On June 16, around 12:45 local time, a pod of pilot whales – Grindahvalur in Faroese – estimated to number 150 to 200 sentient, social, intelligent individuals were discovered east of Nólsoy, an island just outside of the Faroese capital, Tórshavn.
Nólsoy is the only settlement on the island of the same name, lying on a narrow isthmus. It takes 20 minutes to reach Nólsoy from Tórshavn by ferry. On 22 July 1732, fifty-eight pilot whales were killed at Nólsoy and on 29 July 1817, twenty-six pilot whales lost their lives there. The last recorded grind on the island took place on 23 June 1969 with thirty-six pilot whales killed. The town is not a recognized whaling bay and never was officially authorized.
Nólsoy hasn’t facilitated a grind since the 1960s because the ferry and small boats port construction made beaching pilot whales, at least in that location, impossible.
The nearby Faroese capital of Tórshavn was thus the logical choice for the slaughter on June 16, although in the past that beach was avoided during the summer months to keep the bloodshed out of sight of the many tourists visiting the town.
Initially the hunters experienced some difficulties in driving the pilot whales, but when more boats arrived on the scene things went quickly. The drive took approximately one hour and 45 minutes. The government fisheries patrol vessel, Brimil, unlike the Danish navy ships manned by a Faroese crew, was eagerly present as it regularly is during a cetacean bloodbath.
The whales were forced-stranded at Sandágerði, the beach below the capital’s mint-green hospital, at around 14:30. The actual killing took another 20 minutes. Many people came to observe butchering, including tourists, as the grind is as much a spectator as a participator bloodsport, not unlike ‘la matanza’ – the tuna massacre in Sicily – or a bullfight.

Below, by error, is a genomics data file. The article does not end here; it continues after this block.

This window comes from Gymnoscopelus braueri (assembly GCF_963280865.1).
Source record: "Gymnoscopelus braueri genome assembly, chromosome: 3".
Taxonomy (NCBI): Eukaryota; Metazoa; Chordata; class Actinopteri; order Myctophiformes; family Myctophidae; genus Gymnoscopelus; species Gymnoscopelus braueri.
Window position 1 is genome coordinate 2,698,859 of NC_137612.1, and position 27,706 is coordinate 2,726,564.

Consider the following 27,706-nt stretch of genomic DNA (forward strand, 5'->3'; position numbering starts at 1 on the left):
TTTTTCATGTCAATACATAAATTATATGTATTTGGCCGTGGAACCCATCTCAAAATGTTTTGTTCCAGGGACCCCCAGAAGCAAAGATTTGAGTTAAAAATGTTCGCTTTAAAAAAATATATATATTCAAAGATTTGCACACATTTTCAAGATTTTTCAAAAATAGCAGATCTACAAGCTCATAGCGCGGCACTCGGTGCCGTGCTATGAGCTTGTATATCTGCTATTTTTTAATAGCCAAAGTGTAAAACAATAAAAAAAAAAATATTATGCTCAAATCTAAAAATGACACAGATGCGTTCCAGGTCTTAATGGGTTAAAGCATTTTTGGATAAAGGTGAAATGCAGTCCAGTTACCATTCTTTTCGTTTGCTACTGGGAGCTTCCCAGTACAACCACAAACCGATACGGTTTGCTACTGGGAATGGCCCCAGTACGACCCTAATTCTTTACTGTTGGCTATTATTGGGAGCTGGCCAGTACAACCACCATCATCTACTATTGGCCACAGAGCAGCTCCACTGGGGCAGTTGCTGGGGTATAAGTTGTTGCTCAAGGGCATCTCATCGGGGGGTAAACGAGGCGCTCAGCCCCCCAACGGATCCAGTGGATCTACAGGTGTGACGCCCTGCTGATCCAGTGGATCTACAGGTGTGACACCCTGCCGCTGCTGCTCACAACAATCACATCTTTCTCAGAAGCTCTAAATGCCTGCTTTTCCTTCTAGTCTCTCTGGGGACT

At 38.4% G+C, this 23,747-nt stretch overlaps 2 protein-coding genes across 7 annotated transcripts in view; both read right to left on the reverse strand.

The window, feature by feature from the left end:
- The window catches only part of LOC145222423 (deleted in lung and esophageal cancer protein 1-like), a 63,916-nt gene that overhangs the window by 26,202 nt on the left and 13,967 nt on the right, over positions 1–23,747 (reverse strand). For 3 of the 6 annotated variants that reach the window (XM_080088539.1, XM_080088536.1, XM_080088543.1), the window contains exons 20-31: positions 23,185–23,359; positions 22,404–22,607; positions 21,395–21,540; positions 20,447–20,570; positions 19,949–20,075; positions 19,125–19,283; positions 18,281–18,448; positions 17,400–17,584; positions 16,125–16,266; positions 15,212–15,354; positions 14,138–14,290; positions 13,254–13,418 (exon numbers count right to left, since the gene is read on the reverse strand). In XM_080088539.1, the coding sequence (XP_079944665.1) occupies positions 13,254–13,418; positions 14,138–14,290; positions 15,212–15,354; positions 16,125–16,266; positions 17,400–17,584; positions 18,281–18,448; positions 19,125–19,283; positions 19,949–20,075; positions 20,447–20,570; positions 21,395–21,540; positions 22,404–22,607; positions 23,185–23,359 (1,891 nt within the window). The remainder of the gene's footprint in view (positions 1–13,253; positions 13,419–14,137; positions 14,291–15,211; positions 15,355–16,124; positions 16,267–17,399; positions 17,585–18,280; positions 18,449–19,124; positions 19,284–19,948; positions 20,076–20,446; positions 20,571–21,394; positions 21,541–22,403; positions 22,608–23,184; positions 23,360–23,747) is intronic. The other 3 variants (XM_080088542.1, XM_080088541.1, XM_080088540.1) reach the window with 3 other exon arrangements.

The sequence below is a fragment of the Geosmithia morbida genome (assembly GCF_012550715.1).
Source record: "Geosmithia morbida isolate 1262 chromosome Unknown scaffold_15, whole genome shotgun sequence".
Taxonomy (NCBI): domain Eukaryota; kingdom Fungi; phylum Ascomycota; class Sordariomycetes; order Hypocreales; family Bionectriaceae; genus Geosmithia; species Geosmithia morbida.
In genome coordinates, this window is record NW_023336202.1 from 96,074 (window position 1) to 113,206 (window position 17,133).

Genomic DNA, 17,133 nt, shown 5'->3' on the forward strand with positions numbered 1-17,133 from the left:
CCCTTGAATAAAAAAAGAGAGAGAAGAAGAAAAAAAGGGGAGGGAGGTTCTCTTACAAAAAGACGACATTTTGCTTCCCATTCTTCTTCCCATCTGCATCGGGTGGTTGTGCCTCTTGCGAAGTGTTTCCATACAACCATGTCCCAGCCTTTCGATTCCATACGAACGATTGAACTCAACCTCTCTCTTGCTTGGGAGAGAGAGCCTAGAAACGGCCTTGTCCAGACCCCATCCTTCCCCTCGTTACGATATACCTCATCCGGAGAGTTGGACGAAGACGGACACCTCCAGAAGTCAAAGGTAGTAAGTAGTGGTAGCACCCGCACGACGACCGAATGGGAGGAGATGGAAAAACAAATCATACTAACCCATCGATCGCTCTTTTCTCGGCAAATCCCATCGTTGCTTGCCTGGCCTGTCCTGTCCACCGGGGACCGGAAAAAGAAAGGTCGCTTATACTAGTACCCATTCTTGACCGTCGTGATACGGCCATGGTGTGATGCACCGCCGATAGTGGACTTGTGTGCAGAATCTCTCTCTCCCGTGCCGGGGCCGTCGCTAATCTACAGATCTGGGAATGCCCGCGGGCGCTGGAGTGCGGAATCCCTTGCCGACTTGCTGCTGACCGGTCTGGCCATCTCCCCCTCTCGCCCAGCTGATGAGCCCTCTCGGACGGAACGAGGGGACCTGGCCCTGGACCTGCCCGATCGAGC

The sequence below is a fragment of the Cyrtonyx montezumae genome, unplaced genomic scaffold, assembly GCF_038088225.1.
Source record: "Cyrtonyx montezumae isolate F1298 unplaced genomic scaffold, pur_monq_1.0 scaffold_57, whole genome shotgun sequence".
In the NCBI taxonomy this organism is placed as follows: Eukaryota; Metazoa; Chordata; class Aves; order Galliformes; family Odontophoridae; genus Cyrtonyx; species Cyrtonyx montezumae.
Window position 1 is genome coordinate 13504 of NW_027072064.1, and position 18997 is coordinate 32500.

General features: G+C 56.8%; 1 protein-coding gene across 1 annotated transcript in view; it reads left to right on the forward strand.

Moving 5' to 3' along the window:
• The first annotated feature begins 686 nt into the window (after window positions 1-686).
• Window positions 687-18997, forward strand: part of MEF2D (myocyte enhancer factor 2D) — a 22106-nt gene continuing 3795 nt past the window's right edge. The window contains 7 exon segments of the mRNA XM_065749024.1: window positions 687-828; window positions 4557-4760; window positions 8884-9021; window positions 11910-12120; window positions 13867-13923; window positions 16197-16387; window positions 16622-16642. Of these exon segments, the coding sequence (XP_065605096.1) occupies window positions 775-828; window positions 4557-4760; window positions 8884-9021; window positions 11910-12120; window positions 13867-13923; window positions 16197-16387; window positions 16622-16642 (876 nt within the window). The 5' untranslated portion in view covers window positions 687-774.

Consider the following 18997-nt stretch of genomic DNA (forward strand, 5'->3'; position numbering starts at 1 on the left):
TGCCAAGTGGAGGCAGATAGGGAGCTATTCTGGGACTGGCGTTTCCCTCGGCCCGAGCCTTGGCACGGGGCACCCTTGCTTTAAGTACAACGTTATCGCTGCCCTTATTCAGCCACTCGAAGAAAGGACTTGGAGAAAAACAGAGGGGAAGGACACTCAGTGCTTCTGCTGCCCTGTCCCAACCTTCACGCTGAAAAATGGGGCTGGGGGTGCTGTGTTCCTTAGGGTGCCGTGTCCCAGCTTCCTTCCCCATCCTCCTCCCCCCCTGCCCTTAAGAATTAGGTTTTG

Since 1998 outsiders, tourists and guests, no longer received a share, unless they actually participated. Outsider participation was discontinued completely by 2014 as part of new regulations to ban protesters and interventionists from the killing beaches.
Sandágerdi was already mentioned in the 1832 pilot whaling legislation – the first official one, before that the grind was conducted by custom – as a whaling bay, but most likely then the inlets more central in the city were used and not the current small bay below the hospital that is the only sandy beach still available in the rapidly expanding capital of the Faroe Islands.
Almost two years go, on 23 June 2015, 142 pilot whales were the last killed there up til now; the last hunt before that one took place on November 22, 2011 in which 81 pilot whales died.
With almost 6% of the grinds (100+) and nearly 5.5% of all whales killed (close to 14,000), Tórshavn ranks 7th in the overall kill list. The first recorded grind in Tórshavn was on 2 September 1705.
One of the most important defenses of the grind is that it represents a community sharing tradition, a free distribution of the meat and blubber among the entire population of the Faroe Islands. As so many of the grind justifications this one too represents an elaborate lie. It is true that in the old days shares would go to the old and sick and local inhabitants, but a large part of the catch would be usurped by landowners, including the foreign king and the church. Their shares would be auctioned off and part of the catch would be rendered into oil for commercial sale.